Alliterative name game
Instruct your group to gather in a circle and pick a theme. Each student will introduce themselves by stating their name and a word within the theme that starts with the same letter of their name (i.e. “My name is Luke and I like lemons”). The person next in line repeats the last student’s statement and adds their own. (i.e. My name is Lindsey and I like lettuce and his name is Luke and he likes lemons.”). This continues all throughout the circle until the last person recites everyone’s name and word.
Two truths and a lie
Gather your group and dedicate some time for students to think of their two truths and a lie.
Once everyone has their three statements ready, one student will be picked to go first. The first student to identify the speaker’s lie will go next. This continues until everyone has had a turn.
i Chose this college because...
Have everyone form a circle. The first person will say their name and the reason why chose to attend this college. Continue going around the group. You can also repeat this by having each student state their intended major and why they chose it. This icebreaker is ideal for groups smaller than 20.
Three of a kind
Instruct the group to find three different students in the room that they share something in common with. These commonalities cannot be visible (so not hair color, eye color, etc).
Where in the world...
Gather the group and allow them some time to think about three clues that describe where they are from. Once everyone has their three clues, go around the group and have each student present their three clues for the group to guess where they’re from. The first student who guesses correctly (or close enough) goes next.
This one is pretty simple. Each student will help craft a story, one word at a time. Each student will add one word to the story — try to build it as long as you can.
Ask the group to form a circle. Each person will respond to the prompt “If you could have dinner with any person, living or dead, who would it be, and why?”
Where were you when...?
The orientation leader picks any year or a date before orientation and gives each student a chance to tell the group what they were doing at that time (the summer of 2007, when One Direction split-up, when Lemonade was released — whatever you want).
The orientation leader will prepare a list of sentences. The leader will give a different sentence randomly to each student. Some suggested sentences for this exercise include: “Before I came to college, my main interests were…”, “The way I would describe my family is…”, and “The things I value most are…”.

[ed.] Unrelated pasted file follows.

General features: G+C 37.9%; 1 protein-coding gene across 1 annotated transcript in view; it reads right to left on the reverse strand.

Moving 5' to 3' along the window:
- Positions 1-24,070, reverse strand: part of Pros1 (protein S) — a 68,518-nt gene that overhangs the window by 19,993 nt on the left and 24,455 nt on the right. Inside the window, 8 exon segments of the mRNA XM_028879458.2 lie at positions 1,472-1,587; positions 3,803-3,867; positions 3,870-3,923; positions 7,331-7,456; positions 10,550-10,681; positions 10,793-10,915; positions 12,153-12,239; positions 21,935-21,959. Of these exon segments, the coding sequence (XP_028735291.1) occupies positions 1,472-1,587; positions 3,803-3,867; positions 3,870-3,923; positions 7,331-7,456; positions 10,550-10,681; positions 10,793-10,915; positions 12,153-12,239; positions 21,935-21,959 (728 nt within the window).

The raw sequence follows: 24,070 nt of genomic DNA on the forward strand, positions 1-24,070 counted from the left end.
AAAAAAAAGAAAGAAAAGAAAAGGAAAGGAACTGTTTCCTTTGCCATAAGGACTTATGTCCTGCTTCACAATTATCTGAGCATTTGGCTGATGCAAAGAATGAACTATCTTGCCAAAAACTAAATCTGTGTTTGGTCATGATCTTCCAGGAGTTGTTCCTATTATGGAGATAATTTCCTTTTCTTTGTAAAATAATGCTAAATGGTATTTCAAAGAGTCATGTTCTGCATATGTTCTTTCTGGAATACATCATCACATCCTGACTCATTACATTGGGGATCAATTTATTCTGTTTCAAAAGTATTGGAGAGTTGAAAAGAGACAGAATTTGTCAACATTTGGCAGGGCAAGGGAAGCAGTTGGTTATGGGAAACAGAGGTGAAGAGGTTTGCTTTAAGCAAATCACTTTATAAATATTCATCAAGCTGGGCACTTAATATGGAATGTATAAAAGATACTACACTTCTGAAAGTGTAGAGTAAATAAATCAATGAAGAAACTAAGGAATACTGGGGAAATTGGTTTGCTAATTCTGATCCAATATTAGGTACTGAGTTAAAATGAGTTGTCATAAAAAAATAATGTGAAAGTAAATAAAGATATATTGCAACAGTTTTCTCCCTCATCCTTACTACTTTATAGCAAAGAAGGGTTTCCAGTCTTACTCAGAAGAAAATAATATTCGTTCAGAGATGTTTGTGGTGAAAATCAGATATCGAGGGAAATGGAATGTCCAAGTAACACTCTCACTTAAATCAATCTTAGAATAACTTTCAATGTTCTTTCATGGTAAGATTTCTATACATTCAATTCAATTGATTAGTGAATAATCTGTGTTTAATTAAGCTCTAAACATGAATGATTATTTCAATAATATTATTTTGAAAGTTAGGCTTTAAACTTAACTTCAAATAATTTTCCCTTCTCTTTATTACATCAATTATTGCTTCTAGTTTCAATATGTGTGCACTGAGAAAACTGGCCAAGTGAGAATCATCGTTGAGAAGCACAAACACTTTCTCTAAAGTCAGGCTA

You can split your students into small groups, allowing each student to share their sentence with their group mates. Once everyone is finished, switch up the groups.
Ask everyone to gather in a circle. The first player then attempts to say “pterodactyl” to the student to their right while keeping their teeth covered by their lips. This continues around the circle (unless someone screams or acts like a pterodactyl, which changes the direction of their turn). If anyone shows their teeth, they are out.
Have your group form a close circle. Each player must put their right hand in the middle of the circle and the hand of a player who is not to their immediate left or right. Repeat this using the left hand, except holding the hand of a different player than before. The group must now untangle themselves into a circle without letting go of one another. (For larger groups, you can split them up into smaller groups.)
zip, zap, zop
Have everyone get into a circle and one person will start. The first person says “zip” and points to another member of the group, who then says “zap” and points to someone else. That person then says “zop” while pointing to a third person. This continues in a repeating sequence (zip, zap, zop).
Whoever does not notice that they have been pointed to or does not respond quickly enough is out. This continues until only a few students are left.
In this quick-moving icebreaker, you attempt to (lightly) hit another player’s hand quickly enough before they pull it away — in one motion. Once the one motion is completed, you must be frozen in that position until it is your turn again. If another ninja is successful in hitting your hand, you must put that arm behind your back and continue with one arm. If both of your hands get hit, you are out.
Ask all the students to recite the alphabet until you say stop. Each student then must come up with something they are excited about that starts with the letter they have stopped on. To continue, repeat this, but stop on a different letter. You can also do this icebreaker with different themes, like animals, places they want to visit, or foods.
Rock, paper, scissors tournament
Everyone pairs up or is paired up by the orientation leader and plays regular ole RPS. The person who doesn’t win their round is now a cheerleader for the winner. The winners then take on a new opponent. At some point, the tournament will come down to only two people, with everyone else cheering!
Divide the group into 2-5 teams. The orientation leader will set the theme with a word (“love”, “summer”, “friends”, etc), and the teams will then alternate back and forth singing a song that has the assigned word in the song’s title. Everyone must sing (or try to sing) for the song to count.
No repeat songs or skips! If a team does either of these things, they are eliminated. Keep going around until only one team is left.
Icebreakers originally from https://www.presence.io/blog/60-awesome-icebreakers-for-orientation-and-beyond/